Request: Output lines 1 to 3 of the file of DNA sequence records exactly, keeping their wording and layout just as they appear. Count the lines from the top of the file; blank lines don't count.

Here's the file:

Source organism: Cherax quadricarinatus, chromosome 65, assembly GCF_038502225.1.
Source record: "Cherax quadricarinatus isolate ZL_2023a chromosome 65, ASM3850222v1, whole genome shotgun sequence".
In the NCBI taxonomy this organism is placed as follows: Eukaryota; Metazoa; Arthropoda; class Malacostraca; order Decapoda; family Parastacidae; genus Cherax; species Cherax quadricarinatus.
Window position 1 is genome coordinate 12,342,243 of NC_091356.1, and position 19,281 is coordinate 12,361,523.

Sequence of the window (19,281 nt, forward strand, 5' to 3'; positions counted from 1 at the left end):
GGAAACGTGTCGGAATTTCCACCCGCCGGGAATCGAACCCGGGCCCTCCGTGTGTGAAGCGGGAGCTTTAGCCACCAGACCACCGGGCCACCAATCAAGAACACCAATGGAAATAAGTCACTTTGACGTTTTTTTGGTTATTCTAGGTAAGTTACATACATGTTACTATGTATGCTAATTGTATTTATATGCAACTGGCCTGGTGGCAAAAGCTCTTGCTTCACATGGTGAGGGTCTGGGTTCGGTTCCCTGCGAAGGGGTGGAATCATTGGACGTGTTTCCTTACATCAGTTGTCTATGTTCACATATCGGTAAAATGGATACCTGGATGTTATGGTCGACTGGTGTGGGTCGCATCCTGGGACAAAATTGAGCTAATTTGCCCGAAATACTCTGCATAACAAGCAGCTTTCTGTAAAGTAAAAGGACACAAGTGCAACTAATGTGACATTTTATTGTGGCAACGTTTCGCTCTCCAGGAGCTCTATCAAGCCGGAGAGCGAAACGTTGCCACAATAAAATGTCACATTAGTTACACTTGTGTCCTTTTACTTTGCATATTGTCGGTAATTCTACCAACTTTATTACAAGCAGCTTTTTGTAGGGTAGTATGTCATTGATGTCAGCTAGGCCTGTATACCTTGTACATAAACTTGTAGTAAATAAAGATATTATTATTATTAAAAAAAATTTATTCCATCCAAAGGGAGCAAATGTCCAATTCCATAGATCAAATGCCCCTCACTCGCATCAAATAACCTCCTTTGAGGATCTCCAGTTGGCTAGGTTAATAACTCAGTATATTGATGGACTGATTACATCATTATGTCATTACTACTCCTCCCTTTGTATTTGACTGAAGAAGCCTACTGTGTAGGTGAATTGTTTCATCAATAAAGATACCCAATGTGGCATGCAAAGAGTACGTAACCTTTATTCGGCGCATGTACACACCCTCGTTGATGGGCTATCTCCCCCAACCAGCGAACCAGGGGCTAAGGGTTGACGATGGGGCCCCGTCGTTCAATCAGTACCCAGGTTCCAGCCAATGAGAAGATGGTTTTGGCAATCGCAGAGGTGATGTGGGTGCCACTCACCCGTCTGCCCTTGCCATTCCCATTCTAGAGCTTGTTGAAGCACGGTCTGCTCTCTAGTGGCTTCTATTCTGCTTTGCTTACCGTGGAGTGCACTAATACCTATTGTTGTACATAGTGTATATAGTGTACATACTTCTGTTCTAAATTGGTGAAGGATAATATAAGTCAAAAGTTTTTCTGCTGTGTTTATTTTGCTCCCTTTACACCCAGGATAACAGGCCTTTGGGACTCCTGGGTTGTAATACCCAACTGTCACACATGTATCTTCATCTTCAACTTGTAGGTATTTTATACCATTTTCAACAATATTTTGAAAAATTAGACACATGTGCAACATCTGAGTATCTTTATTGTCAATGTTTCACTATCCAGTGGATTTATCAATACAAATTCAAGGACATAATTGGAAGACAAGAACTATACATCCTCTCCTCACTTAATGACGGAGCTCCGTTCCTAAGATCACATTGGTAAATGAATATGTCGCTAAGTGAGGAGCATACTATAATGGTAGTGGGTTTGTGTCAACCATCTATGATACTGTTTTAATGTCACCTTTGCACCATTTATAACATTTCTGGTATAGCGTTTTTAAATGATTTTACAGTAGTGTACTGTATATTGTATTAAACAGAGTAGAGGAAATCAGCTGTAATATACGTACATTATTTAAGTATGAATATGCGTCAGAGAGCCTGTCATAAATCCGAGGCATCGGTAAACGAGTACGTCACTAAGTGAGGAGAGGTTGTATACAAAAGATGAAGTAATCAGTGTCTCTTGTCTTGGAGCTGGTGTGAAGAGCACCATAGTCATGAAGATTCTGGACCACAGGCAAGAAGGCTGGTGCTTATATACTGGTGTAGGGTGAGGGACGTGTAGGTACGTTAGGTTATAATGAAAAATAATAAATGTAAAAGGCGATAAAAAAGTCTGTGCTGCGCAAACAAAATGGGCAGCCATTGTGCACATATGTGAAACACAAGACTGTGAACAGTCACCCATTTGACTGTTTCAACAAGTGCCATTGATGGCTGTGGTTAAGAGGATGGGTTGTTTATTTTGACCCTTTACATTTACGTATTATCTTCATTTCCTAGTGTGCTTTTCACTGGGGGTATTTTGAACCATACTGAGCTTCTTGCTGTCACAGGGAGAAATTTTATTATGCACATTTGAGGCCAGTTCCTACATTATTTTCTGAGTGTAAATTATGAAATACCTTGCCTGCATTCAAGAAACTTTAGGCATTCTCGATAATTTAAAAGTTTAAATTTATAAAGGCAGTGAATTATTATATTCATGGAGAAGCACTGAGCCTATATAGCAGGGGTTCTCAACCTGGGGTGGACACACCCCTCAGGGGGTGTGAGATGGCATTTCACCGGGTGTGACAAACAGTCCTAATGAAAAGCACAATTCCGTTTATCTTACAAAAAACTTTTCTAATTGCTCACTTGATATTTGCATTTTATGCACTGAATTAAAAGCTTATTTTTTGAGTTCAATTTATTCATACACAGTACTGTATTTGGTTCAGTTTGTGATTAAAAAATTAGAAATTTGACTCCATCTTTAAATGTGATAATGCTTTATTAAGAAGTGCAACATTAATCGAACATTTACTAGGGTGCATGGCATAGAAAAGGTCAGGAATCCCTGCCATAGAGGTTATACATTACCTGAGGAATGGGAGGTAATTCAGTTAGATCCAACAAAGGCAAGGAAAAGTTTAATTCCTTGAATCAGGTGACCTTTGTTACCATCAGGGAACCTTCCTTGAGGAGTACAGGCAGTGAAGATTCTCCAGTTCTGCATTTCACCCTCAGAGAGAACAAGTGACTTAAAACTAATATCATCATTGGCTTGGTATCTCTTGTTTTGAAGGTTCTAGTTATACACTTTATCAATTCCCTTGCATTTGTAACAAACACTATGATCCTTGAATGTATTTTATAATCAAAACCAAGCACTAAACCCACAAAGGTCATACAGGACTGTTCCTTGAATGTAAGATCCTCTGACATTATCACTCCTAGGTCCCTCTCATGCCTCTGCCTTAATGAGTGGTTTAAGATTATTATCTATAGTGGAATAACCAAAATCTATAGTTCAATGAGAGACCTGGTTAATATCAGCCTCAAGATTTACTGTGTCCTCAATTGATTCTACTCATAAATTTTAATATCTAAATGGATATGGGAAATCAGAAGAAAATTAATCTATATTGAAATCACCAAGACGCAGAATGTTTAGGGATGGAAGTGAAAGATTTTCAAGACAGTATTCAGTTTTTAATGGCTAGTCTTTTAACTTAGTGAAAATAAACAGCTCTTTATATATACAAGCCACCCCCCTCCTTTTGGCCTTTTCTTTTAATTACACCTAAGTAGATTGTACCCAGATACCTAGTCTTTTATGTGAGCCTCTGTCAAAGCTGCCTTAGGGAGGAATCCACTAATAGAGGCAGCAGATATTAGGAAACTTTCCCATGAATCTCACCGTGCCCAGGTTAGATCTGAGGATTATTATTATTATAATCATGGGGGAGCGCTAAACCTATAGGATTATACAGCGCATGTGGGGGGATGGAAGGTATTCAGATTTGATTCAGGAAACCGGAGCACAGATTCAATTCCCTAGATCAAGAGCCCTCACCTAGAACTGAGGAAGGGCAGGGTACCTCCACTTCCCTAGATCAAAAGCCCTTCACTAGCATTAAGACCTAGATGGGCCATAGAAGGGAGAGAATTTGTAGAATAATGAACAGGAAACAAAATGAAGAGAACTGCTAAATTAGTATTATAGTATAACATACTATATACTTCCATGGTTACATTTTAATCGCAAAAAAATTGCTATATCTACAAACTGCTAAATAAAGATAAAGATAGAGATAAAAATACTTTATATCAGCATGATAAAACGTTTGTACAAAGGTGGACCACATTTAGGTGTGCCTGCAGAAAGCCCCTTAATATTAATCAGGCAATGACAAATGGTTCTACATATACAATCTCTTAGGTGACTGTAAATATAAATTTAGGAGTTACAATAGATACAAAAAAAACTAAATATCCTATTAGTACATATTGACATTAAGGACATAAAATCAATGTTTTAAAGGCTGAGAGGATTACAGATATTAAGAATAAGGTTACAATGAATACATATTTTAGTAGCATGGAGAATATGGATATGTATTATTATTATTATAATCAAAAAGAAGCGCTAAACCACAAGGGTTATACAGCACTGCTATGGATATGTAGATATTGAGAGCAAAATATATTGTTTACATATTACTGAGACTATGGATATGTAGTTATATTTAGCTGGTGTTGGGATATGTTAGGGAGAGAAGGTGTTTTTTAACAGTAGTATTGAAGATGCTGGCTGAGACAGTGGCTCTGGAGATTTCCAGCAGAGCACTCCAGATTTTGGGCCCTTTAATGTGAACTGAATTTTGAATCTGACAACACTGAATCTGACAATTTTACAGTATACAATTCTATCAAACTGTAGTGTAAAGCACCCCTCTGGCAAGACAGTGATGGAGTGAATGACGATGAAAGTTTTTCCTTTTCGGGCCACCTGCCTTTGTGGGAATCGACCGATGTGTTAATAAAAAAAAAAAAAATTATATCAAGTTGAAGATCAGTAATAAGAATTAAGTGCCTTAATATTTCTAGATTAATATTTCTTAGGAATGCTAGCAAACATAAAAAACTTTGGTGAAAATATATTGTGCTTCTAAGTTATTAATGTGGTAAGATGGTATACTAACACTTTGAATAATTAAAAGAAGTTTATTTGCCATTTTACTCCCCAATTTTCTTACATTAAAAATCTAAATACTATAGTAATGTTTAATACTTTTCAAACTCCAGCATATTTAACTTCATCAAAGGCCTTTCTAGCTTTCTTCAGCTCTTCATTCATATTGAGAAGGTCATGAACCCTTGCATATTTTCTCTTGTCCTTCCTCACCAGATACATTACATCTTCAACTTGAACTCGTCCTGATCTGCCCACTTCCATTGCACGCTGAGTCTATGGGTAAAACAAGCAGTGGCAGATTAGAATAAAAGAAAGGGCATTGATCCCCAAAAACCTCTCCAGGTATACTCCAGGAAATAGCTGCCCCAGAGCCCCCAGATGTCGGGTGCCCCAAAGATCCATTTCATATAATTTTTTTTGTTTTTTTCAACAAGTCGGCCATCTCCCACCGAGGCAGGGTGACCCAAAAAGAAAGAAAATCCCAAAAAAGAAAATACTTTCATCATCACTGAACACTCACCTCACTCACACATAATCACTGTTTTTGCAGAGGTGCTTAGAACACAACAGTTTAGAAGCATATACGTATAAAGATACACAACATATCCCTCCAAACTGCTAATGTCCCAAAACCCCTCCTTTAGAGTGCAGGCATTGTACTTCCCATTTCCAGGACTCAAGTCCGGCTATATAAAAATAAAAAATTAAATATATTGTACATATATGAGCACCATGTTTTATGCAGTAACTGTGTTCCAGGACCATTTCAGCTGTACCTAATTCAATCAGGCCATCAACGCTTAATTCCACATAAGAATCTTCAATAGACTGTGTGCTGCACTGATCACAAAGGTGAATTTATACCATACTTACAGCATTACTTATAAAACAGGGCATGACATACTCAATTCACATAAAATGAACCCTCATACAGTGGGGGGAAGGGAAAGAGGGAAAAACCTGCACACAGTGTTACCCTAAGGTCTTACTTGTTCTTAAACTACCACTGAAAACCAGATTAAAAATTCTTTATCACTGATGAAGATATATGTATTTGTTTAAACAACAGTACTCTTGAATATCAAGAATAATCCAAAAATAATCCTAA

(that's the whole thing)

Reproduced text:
Source organism: Cherax quadricarinatus, chromosome 65, assembly GCF_038502225.1.
Source record: "Cherax quadricarinatus isolate ZL_2023a chromosome 65, ASM3850222v1, whole genome shotgun sequence".
In the NCBI taxonomy this organism is placed as follows: Eukaryota; Metazoa; Arthropoda; class Malacostraca; order Decapoda; family Parastacidae; genus Cherax; species Cherax quadricarinatus.